Where Does Florida Get It's Name?

Where Does Florida Get It's Name?FLORIDA - The state's name dates back to the early days of European settlement. Spanish explorer Juan Ponce de Leon named Florida in 1513 in honor of the Easter celebration in Spain (Spanish: Pascua Florida, or "Feast of Flowers").

Where Does Florida Get It's Name?


During the Easter season, he arrived on the peninsula and saw the beautiful vegetation there.  As a result, the entire region was named Florida, which means “the place where the tropics meet.”

For many years, it was believed that Orlando got its name from a soldier who gave his life protecting other soldiers in the Seminole Indian War as they camped outside Fort Gatlin. Other towns such as Fort Pierce, Fort Lauderdale, and Fort Myers retain their names from their Seminole Indian War forts.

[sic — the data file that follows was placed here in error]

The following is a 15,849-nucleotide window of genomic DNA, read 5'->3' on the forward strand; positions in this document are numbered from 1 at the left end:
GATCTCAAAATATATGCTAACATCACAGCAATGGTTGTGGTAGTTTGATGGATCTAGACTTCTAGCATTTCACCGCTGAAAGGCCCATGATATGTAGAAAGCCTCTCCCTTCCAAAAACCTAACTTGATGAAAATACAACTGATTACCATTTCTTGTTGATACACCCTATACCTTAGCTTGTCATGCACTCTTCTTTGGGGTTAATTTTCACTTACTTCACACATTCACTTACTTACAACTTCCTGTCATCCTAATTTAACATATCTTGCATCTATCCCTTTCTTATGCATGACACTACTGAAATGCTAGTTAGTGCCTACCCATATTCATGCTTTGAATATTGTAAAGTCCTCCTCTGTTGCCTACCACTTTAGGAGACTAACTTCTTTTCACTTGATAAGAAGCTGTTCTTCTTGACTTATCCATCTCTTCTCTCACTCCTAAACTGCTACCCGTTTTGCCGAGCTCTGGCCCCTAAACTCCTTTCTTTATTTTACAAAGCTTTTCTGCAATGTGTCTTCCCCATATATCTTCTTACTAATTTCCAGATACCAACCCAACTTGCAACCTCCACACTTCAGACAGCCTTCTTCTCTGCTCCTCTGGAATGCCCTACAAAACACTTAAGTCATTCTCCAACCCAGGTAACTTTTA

Today, Florida is known as the Sunshine State for its warm climate, rich agricultural heritage, and abundant natural resources. It is also a popular tourist destination and home to the world's largest alligator population.

The Sunshine State's 230 sunny days are a significant draw for tourists and business people traveling here from all over the world. It is a year-round vacation destination with an endless variety of activities, entertainment, and cuisine.

Countless nicknames have come to define the state of Florida. These nicknames are based on influential residents, Indian words used to describe the area and former governors.

For example, the Gold Coast is a group of coastal communities on the east coast of Florida, including West Palm Beach, Palm Beach, and Miami-Dade counties. The Treasure Coast is the southeastern coast of Florida, including the Indian River, St. Lucie, and Martin counties. The Lee Island Coast is a stretch of southwestern Florida consisting of hundreds of barrier islands, including Sanibel, Captiva, and Marco Island.